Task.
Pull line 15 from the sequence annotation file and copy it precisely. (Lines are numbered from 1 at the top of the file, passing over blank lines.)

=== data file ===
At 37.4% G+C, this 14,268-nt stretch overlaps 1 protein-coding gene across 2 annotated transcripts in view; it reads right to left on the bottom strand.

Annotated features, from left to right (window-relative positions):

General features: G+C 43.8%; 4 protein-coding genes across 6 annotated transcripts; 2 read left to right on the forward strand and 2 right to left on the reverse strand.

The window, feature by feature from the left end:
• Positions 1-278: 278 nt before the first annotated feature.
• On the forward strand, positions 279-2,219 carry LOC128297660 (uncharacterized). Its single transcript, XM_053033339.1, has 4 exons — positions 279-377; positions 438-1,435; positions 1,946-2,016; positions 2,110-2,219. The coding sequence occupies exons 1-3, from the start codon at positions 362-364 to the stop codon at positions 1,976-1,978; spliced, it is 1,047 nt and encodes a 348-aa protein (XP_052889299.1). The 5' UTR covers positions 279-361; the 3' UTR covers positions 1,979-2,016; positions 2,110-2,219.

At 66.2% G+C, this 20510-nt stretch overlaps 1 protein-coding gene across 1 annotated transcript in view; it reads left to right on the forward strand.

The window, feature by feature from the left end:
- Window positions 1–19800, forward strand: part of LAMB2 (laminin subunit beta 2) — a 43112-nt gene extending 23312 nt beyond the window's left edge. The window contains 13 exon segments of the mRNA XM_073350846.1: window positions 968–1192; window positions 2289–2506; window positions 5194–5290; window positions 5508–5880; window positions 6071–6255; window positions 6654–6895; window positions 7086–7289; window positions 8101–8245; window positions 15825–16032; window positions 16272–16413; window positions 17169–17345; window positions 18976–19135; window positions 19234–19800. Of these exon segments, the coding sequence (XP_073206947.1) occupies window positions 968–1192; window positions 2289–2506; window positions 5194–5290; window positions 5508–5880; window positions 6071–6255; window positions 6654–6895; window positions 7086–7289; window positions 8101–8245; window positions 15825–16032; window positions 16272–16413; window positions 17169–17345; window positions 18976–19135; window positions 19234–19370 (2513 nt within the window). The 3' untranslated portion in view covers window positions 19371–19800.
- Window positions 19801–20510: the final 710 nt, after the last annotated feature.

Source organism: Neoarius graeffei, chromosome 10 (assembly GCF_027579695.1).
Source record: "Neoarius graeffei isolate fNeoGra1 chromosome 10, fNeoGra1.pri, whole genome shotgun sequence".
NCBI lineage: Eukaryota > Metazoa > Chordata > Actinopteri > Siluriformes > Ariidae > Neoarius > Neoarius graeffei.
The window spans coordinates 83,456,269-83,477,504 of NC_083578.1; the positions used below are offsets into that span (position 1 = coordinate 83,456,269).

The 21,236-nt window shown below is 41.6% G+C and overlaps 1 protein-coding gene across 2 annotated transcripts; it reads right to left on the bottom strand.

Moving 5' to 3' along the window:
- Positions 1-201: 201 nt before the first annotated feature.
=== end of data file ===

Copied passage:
The 21,236-nt window shown below is 41.6% G+C and overlaps 1 protein-coding gene across 2 annotated transcripts; it reads right to left on the bottom strand.